Records of Dispossession: Palestinian Refugee Property and the Arab-Israeli Conflict

Records of Dispossession: Palestinian Refugee Property and the Arab-Israeli Conflict

Records of Dispossession: Palestinian Refugee Property and the Arab-Israeli Conflict

Records of Dispossession: Palestinian Refugee Property and the Arab-Israeli Conflict


No issue in the Arab-Israeli conflict has proven more intractable than the status of the Palestinian refugees. This work focuses on the controversial question of the property left behind by the refugees during the first Arab-Israeli war in 1948. Beyond discussing the extent of the refugees'losses and detailing the methods by which Israel expropriated this property, the book also notes the ways that the property question has affected, and in turn been affected by, the wider Arab-Israeli conflict over the decades. It shows how the property question influenced Arab-Israeli diplomacy and discusses the implications of the fact that the question remains unresolved despite numerous diplomatic efforts.

From late 1947 through 1948, more than 726,000 Palestinians-over half the entire population-were uprooted from their homes and villages. Though some middle class refugees were able to flee with liquid capital, the majority were small-scale farmers whose worldly fortunes were the land, livestock, and crops they left behind. This book tells for the first time the full story of how much property changed hands, what it was worth, and how it was used by the fledgling state of Israel. It then traces the subsequent decades of diplomatic activity on the issue and publishes previously secret UN estimates of the scope and value of the refugee property. Michael Fischbach offers a detailed study of Israeli counterclaims for Jewish property lost in the Arab world, diplomatic schemes for resolving the conflict, secret compensation efforts, and the renewed diplomatic efforts on behalf of property claims since the onset of Arab-Israeli peace talks.

Based largely on archival records, including those of the United Nations Conciliation Commission of Palestine, never before available to the public and kept under lock and key in the UN archives, Records of Dispossession is the first detailed historical examination of the Palestinian refugee property question.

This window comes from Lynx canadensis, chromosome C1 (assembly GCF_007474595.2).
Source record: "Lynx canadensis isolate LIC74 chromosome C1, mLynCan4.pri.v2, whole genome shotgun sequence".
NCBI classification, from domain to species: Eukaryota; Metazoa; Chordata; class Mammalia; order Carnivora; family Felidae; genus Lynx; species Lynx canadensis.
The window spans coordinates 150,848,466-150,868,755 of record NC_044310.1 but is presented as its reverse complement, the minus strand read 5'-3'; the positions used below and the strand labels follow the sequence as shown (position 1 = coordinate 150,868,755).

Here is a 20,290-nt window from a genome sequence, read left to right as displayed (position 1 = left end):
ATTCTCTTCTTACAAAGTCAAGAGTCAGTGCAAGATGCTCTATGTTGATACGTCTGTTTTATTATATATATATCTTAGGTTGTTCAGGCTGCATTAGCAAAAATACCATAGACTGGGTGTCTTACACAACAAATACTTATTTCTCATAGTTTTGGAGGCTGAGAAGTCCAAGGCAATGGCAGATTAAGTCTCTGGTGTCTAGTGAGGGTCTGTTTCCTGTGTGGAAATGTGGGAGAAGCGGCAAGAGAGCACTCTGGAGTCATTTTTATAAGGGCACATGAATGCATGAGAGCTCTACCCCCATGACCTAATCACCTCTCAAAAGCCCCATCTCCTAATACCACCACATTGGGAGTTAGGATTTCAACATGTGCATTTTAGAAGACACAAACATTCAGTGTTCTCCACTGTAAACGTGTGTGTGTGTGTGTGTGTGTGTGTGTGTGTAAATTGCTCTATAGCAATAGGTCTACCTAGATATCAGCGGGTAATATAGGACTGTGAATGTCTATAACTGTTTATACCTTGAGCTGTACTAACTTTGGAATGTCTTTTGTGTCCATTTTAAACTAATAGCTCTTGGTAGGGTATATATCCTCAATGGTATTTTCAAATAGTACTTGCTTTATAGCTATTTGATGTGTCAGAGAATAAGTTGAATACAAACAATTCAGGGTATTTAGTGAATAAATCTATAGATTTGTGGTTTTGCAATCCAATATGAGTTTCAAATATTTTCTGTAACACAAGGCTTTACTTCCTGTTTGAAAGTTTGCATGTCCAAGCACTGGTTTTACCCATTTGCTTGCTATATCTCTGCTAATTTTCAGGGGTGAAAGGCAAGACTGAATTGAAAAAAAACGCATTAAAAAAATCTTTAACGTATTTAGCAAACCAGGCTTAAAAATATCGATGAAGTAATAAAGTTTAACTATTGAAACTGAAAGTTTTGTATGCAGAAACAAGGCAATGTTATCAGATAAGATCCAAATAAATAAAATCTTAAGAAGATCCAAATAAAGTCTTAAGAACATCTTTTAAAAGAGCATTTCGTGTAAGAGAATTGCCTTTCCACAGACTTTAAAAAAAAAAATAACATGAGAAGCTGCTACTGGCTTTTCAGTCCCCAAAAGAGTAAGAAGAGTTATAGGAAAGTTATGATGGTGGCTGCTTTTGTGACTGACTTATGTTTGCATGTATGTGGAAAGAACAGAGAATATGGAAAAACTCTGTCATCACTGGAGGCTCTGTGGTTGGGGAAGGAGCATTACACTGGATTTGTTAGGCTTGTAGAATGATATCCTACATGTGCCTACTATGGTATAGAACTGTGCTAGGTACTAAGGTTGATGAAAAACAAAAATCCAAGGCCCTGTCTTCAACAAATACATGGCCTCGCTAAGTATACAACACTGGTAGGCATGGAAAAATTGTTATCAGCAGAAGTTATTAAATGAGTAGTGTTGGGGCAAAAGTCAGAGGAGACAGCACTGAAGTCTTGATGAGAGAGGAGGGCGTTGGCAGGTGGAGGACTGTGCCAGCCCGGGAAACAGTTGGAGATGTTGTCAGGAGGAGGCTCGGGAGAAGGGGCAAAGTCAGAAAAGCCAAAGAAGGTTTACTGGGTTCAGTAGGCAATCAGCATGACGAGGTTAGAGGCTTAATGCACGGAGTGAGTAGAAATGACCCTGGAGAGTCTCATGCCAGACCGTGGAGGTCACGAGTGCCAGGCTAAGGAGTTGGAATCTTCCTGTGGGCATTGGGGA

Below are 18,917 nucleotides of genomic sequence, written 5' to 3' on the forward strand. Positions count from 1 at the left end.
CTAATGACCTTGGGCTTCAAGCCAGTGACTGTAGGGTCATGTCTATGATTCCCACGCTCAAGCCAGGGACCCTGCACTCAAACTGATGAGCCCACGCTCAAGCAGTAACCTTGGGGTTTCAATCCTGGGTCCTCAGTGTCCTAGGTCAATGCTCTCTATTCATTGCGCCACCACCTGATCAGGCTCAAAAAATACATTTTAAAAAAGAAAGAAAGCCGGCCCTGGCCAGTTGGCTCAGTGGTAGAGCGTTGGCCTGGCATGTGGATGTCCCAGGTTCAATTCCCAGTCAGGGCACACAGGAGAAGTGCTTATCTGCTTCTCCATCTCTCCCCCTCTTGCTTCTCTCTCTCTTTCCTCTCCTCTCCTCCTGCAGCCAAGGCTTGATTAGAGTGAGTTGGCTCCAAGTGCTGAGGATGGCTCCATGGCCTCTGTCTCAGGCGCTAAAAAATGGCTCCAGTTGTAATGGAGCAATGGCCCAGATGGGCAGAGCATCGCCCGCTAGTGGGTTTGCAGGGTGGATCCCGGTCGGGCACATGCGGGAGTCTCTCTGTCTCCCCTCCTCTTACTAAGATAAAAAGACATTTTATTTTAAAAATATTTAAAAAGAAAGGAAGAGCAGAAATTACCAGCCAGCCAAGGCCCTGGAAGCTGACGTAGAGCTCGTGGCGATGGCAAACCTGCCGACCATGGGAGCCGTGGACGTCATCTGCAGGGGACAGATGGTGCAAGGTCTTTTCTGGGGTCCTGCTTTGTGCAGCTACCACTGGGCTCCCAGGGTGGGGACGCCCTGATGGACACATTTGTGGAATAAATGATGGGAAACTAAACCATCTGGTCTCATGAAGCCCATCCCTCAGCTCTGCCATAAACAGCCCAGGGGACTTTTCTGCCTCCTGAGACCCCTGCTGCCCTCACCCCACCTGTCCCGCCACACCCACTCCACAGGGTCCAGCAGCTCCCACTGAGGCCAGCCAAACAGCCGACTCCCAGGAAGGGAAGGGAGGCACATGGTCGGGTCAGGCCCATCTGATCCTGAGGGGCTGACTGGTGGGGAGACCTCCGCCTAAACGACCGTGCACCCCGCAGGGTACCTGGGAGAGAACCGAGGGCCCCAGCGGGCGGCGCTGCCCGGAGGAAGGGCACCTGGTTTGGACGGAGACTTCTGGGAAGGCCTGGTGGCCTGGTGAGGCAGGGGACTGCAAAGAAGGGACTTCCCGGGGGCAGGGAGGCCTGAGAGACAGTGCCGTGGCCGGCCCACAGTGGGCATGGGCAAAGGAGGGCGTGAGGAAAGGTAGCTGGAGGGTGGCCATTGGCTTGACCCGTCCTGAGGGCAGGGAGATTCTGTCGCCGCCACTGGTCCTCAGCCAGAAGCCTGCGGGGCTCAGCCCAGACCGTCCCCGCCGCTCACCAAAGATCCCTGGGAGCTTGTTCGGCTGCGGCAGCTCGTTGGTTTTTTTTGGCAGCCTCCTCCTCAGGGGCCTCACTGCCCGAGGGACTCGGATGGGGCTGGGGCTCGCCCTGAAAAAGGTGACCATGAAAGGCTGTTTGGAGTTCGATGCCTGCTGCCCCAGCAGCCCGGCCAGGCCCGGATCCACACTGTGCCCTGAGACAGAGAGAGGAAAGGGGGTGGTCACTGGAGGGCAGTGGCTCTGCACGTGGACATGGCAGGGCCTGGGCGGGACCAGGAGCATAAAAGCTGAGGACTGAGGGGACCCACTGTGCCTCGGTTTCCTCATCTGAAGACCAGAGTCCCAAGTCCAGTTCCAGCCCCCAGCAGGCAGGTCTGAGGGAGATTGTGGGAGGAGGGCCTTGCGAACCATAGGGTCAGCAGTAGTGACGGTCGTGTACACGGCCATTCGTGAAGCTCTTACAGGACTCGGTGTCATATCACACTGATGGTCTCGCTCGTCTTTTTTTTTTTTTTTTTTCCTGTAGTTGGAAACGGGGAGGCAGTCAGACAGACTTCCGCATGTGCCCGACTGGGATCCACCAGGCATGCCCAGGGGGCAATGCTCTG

In the late fall of 2000, the plane taking me home from conducting research at the United Nations Secretariat archives in New York made a direct pass over the city just after takeoff from LaGuardia airport. As the aircraft banked over midtown Manhattan, I looked down and could see the exact part of town where I had just completed several days examining documents from the United Nations Conciliation Commission for Palestine (UNCCP) relating to the land left behind in Israel by Palestinian refugees in 1948. Among these documents were detailed records of almost every parcel of Arab-owned land in Israel that the UNCCP carefully compiled in the 1950s and 1960s in the hopes that they could prove useful should Israel ever compensate the refugees for their losses. How poignant, I thought, that a detailed and fairly accurate reckoning of the refugees’ losses, including the property lost by individual persons, has lain behind locked doors at the UN archives in New York for nearly four decades and thousands of miles from the Middle Eastern refugee camps that still house descendants of the original 1948 refugees. These unutilized records stand as mute testament to the fact that despite the considerable effort and diplomatic activity that has been expended over the years on how to deal with the Palestinian refugee exodus in general and the refugees’ property claims in particular, wide-scale restitution or compensation never have been forthcoming, and these claims remain unsettled to this day.

In focusing on the history of abandoned Palestinian refugee property and how this question has fit into the wider Arab-Israeli conflict, this study examines one dimension of what surely ranks as one of the core unresolved issues of that conflict: the Palestinian refugee problem. The refugees’ plight long ago emerged both as one of the most central challenges facing the world community in the aftermath of the first Arab-Israeli war of 1948 as well as one of the Arab-Israeli conflict’s most intractable problems. The flight of the refugees was the direct result of the partition of Palestine and the subsequent war that broke out between Jews and Arabs in 1948, and constituted a socioeconomic and political tragedy of the first order of magnitude for the Arab population of Palestine. More than 726,000 Palestinians—about one-half of the entire population—left their homes in Palestine from late 1947 through . . .

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